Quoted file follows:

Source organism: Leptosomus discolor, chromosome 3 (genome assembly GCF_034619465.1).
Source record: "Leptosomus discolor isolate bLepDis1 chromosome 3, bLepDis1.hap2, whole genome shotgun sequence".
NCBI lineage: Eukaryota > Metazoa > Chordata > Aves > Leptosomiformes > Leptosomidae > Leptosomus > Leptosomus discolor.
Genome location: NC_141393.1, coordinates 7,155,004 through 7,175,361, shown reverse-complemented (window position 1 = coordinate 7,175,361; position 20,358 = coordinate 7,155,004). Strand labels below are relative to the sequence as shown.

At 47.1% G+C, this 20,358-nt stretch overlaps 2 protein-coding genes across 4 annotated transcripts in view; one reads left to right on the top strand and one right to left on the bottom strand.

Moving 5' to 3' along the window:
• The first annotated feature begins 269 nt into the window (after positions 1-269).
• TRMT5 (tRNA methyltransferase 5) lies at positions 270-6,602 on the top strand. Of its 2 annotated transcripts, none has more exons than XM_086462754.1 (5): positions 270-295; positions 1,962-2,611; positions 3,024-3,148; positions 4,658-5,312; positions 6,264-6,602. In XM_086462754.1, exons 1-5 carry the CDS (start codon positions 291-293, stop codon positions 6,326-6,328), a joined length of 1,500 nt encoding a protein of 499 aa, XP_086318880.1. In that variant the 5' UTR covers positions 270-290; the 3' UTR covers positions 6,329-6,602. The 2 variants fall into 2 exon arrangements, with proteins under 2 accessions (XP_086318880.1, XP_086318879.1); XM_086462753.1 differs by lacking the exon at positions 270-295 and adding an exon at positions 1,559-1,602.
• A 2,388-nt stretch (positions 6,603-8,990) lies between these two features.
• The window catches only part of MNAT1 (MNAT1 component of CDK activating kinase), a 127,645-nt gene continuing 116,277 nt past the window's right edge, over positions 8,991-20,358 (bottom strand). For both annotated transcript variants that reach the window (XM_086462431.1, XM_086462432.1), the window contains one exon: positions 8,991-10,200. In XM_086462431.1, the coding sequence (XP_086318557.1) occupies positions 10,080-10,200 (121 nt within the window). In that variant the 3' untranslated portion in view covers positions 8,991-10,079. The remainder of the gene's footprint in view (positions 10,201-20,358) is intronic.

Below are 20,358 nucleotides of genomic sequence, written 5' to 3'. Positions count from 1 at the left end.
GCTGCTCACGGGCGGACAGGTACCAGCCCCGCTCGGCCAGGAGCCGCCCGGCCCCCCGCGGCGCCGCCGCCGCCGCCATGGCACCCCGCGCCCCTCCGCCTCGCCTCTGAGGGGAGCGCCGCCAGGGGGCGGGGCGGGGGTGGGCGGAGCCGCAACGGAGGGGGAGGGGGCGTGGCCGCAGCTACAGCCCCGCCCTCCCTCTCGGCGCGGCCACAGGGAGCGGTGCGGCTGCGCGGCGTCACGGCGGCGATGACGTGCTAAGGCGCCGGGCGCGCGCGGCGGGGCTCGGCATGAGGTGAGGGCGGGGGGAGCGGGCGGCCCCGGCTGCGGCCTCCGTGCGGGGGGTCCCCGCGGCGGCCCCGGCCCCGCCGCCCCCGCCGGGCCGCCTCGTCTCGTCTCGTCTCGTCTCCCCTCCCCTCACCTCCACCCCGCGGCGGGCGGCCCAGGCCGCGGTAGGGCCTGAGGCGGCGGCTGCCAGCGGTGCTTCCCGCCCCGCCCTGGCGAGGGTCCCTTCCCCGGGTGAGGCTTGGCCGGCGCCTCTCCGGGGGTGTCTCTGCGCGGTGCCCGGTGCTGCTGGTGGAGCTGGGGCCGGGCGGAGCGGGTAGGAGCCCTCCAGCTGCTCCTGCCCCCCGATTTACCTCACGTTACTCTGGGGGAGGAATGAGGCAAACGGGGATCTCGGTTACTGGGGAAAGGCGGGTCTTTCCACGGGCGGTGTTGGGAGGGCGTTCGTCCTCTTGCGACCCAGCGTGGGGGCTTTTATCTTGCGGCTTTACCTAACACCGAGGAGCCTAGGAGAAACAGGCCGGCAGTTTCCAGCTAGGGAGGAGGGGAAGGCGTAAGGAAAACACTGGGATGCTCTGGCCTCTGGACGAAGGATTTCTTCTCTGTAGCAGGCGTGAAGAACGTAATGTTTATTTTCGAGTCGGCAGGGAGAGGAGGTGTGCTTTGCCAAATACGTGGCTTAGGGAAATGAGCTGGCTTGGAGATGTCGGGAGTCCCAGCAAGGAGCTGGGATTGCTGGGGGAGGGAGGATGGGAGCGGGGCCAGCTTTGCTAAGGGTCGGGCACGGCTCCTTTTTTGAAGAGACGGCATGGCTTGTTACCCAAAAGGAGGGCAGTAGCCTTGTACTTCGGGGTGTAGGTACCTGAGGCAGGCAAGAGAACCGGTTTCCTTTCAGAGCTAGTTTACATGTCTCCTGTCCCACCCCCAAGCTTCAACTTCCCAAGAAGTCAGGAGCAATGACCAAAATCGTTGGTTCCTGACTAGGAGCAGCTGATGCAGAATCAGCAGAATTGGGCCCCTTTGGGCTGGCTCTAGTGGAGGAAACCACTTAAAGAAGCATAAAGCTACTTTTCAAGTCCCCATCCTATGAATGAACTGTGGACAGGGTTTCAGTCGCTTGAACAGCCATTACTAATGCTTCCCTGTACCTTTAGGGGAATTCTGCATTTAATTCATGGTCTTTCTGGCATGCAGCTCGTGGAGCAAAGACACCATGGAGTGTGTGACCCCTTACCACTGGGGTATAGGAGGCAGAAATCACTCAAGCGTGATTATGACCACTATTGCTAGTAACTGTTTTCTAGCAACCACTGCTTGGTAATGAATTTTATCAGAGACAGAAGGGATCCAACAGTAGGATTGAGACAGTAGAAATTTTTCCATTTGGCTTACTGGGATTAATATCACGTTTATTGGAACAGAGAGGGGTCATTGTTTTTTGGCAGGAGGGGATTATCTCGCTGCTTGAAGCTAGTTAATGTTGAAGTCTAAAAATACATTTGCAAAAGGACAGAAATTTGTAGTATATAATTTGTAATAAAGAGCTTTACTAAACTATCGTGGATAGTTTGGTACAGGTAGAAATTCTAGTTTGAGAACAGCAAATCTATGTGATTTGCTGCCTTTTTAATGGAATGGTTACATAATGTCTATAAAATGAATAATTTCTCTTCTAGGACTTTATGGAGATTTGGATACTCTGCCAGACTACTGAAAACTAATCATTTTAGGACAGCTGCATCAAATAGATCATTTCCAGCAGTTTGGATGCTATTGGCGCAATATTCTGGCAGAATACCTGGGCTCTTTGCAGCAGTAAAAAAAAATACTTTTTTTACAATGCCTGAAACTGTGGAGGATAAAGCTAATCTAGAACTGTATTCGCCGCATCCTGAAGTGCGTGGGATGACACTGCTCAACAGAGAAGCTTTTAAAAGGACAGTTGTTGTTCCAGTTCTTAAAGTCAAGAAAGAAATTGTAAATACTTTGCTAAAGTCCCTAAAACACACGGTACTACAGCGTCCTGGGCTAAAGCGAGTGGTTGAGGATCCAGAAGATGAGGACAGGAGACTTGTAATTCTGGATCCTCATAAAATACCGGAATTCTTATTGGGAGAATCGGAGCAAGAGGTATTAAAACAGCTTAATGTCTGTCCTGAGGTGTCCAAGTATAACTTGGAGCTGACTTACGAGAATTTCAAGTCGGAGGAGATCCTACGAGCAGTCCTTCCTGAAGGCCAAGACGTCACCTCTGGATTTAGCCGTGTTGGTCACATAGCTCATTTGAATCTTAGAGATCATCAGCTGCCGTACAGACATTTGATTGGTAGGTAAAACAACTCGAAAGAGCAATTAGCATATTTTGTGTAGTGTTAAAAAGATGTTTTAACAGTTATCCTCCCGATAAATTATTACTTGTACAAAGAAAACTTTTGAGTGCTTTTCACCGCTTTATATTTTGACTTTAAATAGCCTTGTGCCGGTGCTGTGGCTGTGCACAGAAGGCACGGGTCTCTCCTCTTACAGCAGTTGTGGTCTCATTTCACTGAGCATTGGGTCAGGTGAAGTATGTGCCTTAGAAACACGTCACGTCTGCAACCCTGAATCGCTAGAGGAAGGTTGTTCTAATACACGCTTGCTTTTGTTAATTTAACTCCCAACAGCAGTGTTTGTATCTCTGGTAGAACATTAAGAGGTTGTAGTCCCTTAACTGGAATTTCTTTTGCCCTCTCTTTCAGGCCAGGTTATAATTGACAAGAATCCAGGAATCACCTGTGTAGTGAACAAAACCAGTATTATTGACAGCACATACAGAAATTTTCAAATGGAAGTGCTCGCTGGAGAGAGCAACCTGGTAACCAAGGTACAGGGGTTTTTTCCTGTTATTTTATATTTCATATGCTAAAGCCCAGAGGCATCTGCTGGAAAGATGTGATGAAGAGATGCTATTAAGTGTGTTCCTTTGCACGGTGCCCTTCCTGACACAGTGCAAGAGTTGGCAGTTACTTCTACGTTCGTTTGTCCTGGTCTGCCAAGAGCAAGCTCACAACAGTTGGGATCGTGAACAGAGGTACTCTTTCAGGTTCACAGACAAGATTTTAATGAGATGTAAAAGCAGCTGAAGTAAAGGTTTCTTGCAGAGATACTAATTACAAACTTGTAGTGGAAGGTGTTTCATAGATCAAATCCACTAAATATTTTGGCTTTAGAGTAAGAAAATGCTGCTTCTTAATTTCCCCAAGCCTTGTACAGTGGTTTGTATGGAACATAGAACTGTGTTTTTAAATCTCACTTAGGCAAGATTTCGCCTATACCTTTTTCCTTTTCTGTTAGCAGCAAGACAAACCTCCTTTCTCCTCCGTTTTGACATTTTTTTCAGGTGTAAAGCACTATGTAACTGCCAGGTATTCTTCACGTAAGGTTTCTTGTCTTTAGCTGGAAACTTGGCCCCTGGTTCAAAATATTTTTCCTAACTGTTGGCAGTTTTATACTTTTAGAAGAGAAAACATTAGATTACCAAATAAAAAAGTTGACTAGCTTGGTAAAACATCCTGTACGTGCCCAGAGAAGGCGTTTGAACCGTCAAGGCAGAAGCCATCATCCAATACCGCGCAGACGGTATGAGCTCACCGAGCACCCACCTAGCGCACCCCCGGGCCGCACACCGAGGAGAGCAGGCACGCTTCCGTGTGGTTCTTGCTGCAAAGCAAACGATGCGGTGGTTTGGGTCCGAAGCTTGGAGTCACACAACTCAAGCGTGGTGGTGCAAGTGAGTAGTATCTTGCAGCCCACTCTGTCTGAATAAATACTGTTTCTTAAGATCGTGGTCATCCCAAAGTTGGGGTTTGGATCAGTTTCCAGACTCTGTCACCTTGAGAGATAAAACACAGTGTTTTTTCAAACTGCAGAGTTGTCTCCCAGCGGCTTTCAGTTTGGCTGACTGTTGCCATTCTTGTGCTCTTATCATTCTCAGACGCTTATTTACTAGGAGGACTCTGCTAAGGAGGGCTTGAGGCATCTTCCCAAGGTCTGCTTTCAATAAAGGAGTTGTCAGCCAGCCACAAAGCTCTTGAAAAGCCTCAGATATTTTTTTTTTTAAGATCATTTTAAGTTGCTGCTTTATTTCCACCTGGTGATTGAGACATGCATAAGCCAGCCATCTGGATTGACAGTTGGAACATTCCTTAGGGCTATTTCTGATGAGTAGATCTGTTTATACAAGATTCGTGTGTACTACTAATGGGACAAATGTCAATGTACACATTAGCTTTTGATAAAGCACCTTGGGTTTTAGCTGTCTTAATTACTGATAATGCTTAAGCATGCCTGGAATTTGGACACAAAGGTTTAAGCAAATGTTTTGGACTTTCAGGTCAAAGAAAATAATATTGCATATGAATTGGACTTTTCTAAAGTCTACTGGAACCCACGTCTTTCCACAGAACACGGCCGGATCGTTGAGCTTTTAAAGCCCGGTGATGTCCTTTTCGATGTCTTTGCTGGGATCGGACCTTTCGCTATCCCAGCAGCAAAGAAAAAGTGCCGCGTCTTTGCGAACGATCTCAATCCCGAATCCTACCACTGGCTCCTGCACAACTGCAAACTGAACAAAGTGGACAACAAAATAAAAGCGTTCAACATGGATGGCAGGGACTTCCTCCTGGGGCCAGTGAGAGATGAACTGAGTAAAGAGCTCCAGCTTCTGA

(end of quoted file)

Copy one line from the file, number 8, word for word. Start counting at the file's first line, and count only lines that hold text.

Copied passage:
• TRMT5 (tRNA methyltransferase 5) lies at positions 270-6,602 on the top strand. Of its 2 annotated transcripts, none has more exons than XM_086462754.1 (5): positions 270-295; positions 1,962-2,611; positions 3,024-3,148; positions 4,658-5,312; positions 6,264-6,602. In XM_086462754.1, exons 1-5 carry the CDS (start codon positions 291-293, stop codon positions 6,326-6,328), a joined length of 1,500 nt encoding a protein of 499 aa, XP_086318880.1. In that variant the 5' UTR covers positions 270-290; the 3' UTR covers positions 6,329-6,602. The 2 variants fall into 2 exon arrangements, with proteins under 2 accessions (XP_086318880.1, XP_086318879.1); XM_086462753.1 differs by lacking the exon at positions 270-295 and adding an exon at positions 1,559-1,602.